So how does this apply to having fun?  Answer: there is a good fun and a not so good fun. Let’s use the three examples in my life that I listed above: fidelity, finances and fitness.

Marriage is meant to be fun, and so is sex.  Some people explore sex outside of their marriage relationship because it apparently appears to be fun.  I wouldn’t know, because I never want to go there.  I couldn’t live with the guilt and hurt and mistrust that this would cause me and the people that I know and love, so I will forgo this type of not so good fun and confine this type of fun to my wife.

I have worked and saved diligently over the years.  This enabled me to pay off my mortgage early, purchase all my cars with cash and save for the type of retirement that I currently enjoy.  I have also had a lot of fun with my finances along the way, and enjoyed vacations and luxury items.  I just limit my spending to what I can afford.  Buying things on credit is just not good fun for me. I have more fun living within my means and limiting my spending to what my budget allows.

Working out and eating healthy are also a lot of fun.  I enjoy a good pizza and other less optimally healthy foods from time to time, but 90% of the time I choose foods that are nutritious and taste good as well.  To me it is more fun to have a body in optimal health than jeopardize my health by making unhealthy choices.  I don’t live in legalism about this, because that is not fun either.  I just enjoy a healthy life style more than an unhealthy one.

So, how can I make my life even more fun?  Recently, I made a few decisions to optimize my fun factor. For example, I suspended my master’s program in kinesiology because it wasn’t fun anymore.  I have been a responsible student, but this is a season to lay off the academics for a while because rest and feeling refreshed is a lot more fun than being under the added stress and time crunch of completing assignments.  I still enjoy learning in other ways because this too is fun.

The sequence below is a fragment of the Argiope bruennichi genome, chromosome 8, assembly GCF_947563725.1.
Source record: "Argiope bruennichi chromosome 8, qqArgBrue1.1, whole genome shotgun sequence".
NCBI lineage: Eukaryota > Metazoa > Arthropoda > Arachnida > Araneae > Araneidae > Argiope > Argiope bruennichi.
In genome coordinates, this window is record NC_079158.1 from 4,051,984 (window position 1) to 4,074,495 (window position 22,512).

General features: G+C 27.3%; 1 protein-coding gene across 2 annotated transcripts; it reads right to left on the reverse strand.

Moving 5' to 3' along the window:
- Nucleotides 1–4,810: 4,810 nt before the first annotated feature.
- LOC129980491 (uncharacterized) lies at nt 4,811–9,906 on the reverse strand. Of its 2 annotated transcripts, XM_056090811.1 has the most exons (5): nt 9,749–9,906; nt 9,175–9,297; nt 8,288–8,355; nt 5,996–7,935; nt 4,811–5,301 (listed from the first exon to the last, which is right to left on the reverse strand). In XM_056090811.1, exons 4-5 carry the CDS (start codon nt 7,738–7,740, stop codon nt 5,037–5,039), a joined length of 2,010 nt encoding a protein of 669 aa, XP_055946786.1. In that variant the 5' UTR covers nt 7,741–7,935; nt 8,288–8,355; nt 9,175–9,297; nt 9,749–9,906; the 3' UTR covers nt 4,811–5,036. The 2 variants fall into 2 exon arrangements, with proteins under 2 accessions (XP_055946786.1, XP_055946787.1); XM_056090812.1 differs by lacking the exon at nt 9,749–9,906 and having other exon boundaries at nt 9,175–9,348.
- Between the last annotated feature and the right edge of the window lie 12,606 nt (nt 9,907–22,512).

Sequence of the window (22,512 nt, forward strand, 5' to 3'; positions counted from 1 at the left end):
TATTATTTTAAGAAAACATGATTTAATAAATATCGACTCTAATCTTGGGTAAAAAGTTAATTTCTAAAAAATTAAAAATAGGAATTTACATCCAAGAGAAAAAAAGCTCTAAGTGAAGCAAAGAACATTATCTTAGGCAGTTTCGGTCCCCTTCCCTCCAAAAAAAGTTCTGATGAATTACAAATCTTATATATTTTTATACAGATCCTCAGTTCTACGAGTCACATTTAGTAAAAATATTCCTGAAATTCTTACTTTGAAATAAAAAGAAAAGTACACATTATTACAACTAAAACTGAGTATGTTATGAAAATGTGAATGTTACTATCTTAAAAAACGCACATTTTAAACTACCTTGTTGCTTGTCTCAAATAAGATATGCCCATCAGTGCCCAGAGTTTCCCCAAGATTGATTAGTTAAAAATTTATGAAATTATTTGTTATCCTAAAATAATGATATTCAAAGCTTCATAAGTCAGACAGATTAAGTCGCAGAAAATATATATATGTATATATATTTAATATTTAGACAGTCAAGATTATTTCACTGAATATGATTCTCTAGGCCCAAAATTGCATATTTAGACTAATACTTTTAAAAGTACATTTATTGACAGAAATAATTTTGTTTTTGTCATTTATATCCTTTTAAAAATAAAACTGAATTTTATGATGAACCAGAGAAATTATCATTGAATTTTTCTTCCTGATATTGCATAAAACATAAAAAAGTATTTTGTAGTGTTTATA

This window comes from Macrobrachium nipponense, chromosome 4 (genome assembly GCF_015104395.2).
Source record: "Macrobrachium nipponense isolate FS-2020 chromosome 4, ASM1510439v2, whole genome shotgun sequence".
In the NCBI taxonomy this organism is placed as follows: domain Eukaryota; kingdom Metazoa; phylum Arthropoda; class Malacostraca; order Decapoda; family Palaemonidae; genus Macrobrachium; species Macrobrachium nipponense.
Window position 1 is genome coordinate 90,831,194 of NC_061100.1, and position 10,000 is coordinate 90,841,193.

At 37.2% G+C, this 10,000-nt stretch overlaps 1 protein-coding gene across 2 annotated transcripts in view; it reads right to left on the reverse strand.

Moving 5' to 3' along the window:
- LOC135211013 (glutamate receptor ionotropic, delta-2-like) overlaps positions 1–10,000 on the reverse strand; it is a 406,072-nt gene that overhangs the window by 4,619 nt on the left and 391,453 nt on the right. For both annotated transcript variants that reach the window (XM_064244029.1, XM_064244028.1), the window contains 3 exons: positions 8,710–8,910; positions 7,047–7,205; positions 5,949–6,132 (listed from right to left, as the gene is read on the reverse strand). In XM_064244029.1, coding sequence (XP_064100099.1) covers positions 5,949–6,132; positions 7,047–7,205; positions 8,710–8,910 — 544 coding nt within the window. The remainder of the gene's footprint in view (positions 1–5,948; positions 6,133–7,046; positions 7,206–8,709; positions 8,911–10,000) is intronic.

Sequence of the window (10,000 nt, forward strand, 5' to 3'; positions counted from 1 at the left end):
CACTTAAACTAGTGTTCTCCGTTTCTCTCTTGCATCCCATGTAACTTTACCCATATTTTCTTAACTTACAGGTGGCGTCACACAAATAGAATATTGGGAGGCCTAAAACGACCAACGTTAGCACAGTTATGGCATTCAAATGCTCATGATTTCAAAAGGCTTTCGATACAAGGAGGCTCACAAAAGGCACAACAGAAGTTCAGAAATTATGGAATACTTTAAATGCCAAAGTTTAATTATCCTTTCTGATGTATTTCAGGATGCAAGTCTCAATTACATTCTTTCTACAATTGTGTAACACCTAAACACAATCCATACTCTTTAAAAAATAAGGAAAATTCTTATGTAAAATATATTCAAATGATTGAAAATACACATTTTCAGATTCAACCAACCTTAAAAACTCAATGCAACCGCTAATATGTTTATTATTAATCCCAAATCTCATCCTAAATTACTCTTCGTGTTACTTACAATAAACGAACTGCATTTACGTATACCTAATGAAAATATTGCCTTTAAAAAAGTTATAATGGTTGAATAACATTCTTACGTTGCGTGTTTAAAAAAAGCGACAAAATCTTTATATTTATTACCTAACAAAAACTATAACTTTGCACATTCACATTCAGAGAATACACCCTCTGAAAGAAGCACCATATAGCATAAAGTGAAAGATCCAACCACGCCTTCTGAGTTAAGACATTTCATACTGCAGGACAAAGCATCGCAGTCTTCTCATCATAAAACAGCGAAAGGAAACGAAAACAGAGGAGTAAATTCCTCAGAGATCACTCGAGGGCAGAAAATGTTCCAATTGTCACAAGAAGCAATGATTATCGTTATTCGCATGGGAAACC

Another thing I dropped was my goal to complete 70 half marathons by my 70th birthday.  I have lived with race goals for over 20 years, and for the most part, it was a lot of fun. However, this time around, I decided to stop at 64, because I love to go 10 miles, but 13.1 was not fun anymore. Maybe I will go for my 65th half-marathon for my grand finale race in two years.  We will see where this registers on my fun-o-meter.

It is not that everything in life has to be fun.  Some things are downright hard. The point is why do something that you don’t have to do that is no longer fun to do anymore. Magic Johnson served in his role with the Lakers for two years and played for them 13 years previously.  That was enough for him.  I am sure that the position of President of Basketball Operations for the Los Angeles Lakers would be a fun position for someone else now.  Let Magic do what works for him now.  And I will get home from my 10-mile Saturday walk, spend time with my wife and granddaughter, and enjoy the healthy quinoa that I bought in bulk to save money.

121 Words

121 Words

This year I started to submit my writings to several online publishing sites.  One of my favorites is 121 Words.  Their tagline is “All you need for a great story.”  The challenge is expressing your ideas concisely into exactly 121 words; no more and no less.  So far, I have had ten stories published including the following three that deal with Faith, Fitness, and Family (though not specifically mentioned).  I have also included a link below in case you are interested in reading all ten of my stories.  Each story is a unique expression of a message that is on my heart.

To give you an idea of what you can say in 121 words, this introduction is exactly 121 words.

  • Am I Running with You Jesus?

In 1969 I read the book Are You Running with Me Jesus? I don’t remember much about it, but today I ask myself, “Am I running with you Jesus?”